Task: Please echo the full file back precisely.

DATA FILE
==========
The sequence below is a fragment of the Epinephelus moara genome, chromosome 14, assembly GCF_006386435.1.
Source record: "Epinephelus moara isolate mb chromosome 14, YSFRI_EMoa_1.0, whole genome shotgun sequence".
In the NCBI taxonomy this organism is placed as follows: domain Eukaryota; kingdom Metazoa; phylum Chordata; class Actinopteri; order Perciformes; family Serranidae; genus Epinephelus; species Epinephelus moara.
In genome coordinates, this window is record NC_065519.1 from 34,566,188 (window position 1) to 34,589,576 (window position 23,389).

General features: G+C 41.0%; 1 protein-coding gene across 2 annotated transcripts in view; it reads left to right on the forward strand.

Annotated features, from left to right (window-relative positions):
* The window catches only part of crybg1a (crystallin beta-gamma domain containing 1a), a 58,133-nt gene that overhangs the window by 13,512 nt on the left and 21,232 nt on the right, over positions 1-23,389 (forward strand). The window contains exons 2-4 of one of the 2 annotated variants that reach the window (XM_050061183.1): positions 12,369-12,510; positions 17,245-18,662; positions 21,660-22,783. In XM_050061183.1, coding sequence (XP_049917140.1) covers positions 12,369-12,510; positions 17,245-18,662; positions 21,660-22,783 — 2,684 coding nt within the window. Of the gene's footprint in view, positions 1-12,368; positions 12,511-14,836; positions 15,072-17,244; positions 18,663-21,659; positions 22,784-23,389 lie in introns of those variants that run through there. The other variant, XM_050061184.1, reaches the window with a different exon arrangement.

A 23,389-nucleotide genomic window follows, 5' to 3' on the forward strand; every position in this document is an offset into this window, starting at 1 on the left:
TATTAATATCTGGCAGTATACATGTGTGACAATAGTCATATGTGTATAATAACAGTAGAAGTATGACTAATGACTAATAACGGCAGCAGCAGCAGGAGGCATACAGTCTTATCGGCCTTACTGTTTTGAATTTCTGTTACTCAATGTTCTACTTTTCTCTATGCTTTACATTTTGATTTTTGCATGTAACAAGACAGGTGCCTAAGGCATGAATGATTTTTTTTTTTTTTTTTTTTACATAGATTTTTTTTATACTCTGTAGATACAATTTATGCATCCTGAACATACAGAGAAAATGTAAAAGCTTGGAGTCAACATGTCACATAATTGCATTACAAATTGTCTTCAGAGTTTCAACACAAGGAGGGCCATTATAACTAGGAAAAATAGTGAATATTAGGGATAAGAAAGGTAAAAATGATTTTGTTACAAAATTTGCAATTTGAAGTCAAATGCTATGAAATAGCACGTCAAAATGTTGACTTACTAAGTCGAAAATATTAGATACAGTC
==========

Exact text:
The sequence below is a fragment of the Epinephelus moara genome, chromosome 14, assembly GCF_006386435.1.
Source record: "Epinephelus moara isolate mb chromosome 14, YSFRI_EMoa_1.0, whole genome shotgun sequence".
In the NCBI taxonomy this organism is placed as follows: domain Eukaryota; kingdom Metazoa; phylum Chordata; class Actinopteri; order Perciformes; family Serranidae; genus Epinephelus; species Epinephelus moara.
In genome coordinates, this window is record NC_065519.1 from 34,566,188 (window position 1) to 34,589,576 (window position 23,389).

General features: G+C 41.0%; 1 protein-coding gene across 2 annotated transcripts in view; it reads left to right on the forward strand.

Annotated features, from left to right (window-relative positions):
* The window catches only part of crybg1a (crystallin beta-gamma domain containing 1a), a 58,133-nt gene that overhangs the window by 13,512 nt on the left and 21,232 nt on the right, over positions 1-23,389 (forward strand). The window contains exons 2-4 of one of the 2 annotated variants that reach the window (XM_050061183.1): positions 12,369-12,510; positions 17,245-18,662; positions 21,660-22,783. In XM_050061183.1, coding sequence (XP_049917140.1) covers positions 12,369-12,510; positions 17,245-18,662; positions 21,660-22,783 — 2,684 coding nt within the window. Of the gene's footprint in view, positions 1-12,368; positions 12,511-14,836; positions 15,072-17,244; positions 18,663-21,659; positions 22,784-23,389 lie in introns of those variants that run through there. The other variant, XM_050061184.1, reaches the window with a different exon arrangement.

A 23,389-nucleotide genomic window follows, 5' to 3' on the forward strand; every position in this document is an offset into this window, starting at 1 on the left:
TATTAATATCTGGCAGTATACATGTGTGACAATAGTCATATGTGTATAATAACAGTAGAAGTATGACTAATGACTAATAACGGCAGCAGCAGCAGGAGGCATACAGTCTTATCGGCCTTACTGTTTTGAATTTCTGTTACTCAATGTTCTACTTTTCTCTATGCTTTACATTTTGATTTTTGCATGTAACAAGACAGGTGCCTAAGGCATGAATGATTTTTTTTTTTTTTTTTTTTACATAGATTTTTTTTATACTCTGTAGATACAATTTATGCATCCTGAACATACAGAGAAAATGTAAAAGCTTGGAGTCAACATGTCACATAATTGCATTACAAATTGTCTTCAGAGTTTCAACACAAGGAGGGCCATTATAACTAGGAAAAATAGTGAATATTAGGGATAAGAAAGGTAAAAATGATTTTGTTACAAAATTTGCAATTTGAAGTCAAATGCTATGAAATAGCACGTCAAAATGTTGACTTACTAAGTCGAAAATATTAGATACAGTC